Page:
it seems like very good information, can you just give a picture with v out 320vdcThat is not a PFC stage. That is just a high voltage boost converter with voltage regulation and no current limit protection. That circuit has 940uF of bulk capacitance after the rectifier, where as a PFC converter usually uses somewhere around 1uF or less, so that the input voltage to the boost inductor is able to track the sine wave of the mains voltage. The TL494 PWM chip cannot be used as a PFC controller because it does not have the ability to track the mains voltage and cannot do current-mode control. There is a very wide selection of controllers that can be used to drive a PFC. They range from relatively simple to very complex designs and they vary widely in price also. The UCC28019 and the NCP1654 controllers are both 8-pin devices that are quite simple to design a PFC around.
The UCC28019 operates at 65KHz and the datasheet provides all of the calculations so that you can design to whatever power level you need and there is also an example design to explain how to use the calculations.
The NCP1654 is available in 65KHz, 133KHz, and 200KHz versions. The datasheet for this chip also provides all of the information you need to do the calculations and it also shows an example design and example calculations.
I've personally used the NCP1654 in a PFC stage and the calculations that they provide work great and it is fairly easy to get it working as long as you follow the design procedures outlined in the datasheet. Both of these chips are very, very similar though, and I imagine the UCC28019 is equally easy to use.
hi, Mr. Silvio ... how to make the isolation of the probe on an oscilloscope, ??
what about this oscilloscope, how to isolate itHello Upik, To make isolation of the oscilloscope you need a differential probe. This tend to be very costly. There is another way to do this is to use an isolation transformer for the SMPS on test and if you want you can also use isolation transformer for the scope.
( I use both at the same time)
You can look up the internet and see what a differential probe is.
You can read SMPS warnings on top of this page and download the pdf file to see what Microsim has to say about it. Please also read the tread and see what people said about this subject so that you will learn.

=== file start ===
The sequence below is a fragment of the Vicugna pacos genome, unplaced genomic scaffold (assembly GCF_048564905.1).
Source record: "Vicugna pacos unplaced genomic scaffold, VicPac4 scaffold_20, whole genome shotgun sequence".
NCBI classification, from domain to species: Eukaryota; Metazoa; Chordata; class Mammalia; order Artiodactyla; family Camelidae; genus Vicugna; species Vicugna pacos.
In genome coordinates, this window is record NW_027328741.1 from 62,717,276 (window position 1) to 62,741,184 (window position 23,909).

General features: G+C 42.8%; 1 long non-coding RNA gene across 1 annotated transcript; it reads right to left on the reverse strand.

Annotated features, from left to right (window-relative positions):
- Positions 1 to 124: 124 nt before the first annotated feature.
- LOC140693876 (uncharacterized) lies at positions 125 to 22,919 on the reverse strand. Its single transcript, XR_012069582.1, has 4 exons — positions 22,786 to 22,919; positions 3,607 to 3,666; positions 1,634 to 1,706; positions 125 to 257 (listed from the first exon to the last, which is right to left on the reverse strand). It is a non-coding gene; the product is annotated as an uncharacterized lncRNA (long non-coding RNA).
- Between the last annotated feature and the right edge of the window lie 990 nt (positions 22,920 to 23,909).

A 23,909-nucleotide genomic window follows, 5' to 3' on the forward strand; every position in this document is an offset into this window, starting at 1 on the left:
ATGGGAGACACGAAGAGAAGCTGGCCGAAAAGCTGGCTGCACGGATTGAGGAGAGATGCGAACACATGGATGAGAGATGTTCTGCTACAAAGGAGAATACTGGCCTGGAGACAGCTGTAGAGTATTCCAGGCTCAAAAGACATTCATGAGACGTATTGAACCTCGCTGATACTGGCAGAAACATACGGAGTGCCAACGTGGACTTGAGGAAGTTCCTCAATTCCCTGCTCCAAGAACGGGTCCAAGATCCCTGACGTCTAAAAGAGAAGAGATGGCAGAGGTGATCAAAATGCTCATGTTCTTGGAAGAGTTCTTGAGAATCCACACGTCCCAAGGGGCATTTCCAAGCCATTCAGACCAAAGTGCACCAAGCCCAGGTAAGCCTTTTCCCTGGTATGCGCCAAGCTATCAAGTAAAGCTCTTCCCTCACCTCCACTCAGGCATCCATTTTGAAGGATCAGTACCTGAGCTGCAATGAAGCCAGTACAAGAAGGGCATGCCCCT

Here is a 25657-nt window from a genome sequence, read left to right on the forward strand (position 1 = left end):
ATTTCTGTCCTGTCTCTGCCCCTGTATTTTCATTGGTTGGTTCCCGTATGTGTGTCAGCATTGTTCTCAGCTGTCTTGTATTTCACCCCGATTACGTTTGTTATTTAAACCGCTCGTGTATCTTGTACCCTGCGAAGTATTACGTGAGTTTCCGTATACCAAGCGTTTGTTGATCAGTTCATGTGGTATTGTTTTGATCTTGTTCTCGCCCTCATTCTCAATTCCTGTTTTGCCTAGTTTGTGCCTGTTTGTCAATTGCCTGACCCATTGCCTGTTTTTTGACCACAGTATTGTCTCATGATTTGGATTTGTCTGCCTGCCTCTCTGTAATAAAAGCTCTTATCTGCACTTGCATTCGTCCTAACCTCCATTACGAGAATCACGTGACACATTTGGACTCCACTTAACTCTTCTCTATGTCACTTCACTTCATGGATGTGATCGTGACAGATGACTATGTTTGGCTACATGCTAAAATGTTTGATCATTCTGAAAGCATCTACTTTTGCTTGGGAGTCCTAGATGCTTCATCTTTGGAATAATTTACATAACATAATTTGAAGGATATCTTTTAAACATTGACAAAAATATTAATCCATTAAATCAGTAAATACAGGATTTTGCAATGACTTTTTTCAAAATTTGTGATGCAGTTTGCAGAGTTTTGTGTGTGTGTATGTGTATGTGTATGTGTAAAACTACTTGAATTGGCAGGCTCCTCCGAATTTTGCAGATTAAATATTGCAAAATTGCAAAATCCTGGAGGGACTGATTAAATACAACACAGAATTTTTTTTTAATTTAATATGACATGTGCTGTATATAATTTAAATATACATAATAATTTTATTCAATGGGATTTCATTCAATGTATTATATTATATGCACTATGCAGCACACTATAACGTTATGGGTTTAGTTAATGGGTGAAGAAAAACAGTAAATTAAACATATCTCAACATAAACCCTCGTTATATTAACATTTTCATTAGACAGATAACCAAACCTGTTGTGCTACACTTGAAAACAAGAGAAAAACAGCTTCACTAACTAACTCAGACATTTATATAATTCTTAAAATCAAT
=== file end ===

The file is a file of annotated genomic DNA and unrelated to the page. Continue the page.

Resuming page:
model 6022BE ... how to test the large voltage Mr.Silvio, because I don't really understand how it works@ UPIK
The scope looks good to me but you need to give me model number so that I can see what it can handle. You need to use this with the laptop.
If you are using This kind of scope you will not need an isolation transformer as the power supply for the laptop is already isolated.
IMPORTANT NOTE Make sure that the laptop ground (usb case) and mains earth are not connected together
Please verify and check with multi meter.
If you have a normal PC with tower etc then you will have the mains earth and usb ground connected together. In this case you must use an isolation transformer
Isolation transformer is a transformer that has input 220v and secondary winding is also 220v. This will isolate scope from ground
This kind of oscilloscope works in conjunction with the laptop. It uses the screen of the laptop for display.
It also uses the power from the USB port to power the oscilloscope. (You will not need to isolate it when using laptop on battery)
I tried to see the maximum voltage it can handle but could not find it. (mine for example can take a maximum of 300v when using 10X probe.)
At the primary of a half bridge transformer there is more or less around 160v so with a 10X probe it can take it very easy because limit is 300v.
For voltages exceeding 300v you must use a 100X probe instead. You can buy 100X probe separately.
You can also use a resistive divider across the transformer primary so that the scope will not see the full voltage when taking measurements with 10X probe.
Example 90k resistor in series with 10K resistor and probe and ground clip is attached across 10k resistor. This will divide voltage by 10.
The Hantek model 6022BE only has DC coupling and no AC coupling. AC coupling is not used much but you will need it to measure the noise level on the output of the smps. You can go for Model 6052BE instead. Maybe it cost a little more but it is more suitable.
You should see some videos on youtube how to use oscilloscope and learn a little bit about the subject.
hi mr. silvio ,, i have ee55, with a frequency of 70-80 khz ,, what is the power that is released, with a full bridge topology
Hi upik May I ask you where are you going to use this amplifier? Keep a few things in mind that say a proper 3K smps can power a 5K amplifier.
The pcb shown cannot deliver more than 2.5k peak with an ETD49 or EE55. With the poor grid voltage at home it would be impossible to try this out properly. The PFC will help a bit but it does not do miracles when the input voltage drops drastically. You did not show the schematic maybe I can figure out better the setup.
If you are looking for a 3K smps then an ETD59 is more suited, another option is the make 2 smps with an ETD49 or EE55
One smps for positive and another smps for negative rails.
You can feed them from one large input capacitor bank You will still use half bridge and you still get your 3k or more. They can be on the same pcb if you want. I sent you some pics last time for a 3K smps. It is half bridge and use only ETD59 with 4 IGBTs rated at 30 amps each.
I would suggest that if you are going to build this smps it would be better to open another tread.
hi mr. silvio ,, i want to ask for your help, can you tell us how many turns on the primary ee55 and ee65 at 72khz. for the full bridge topology ... thank you very much in advance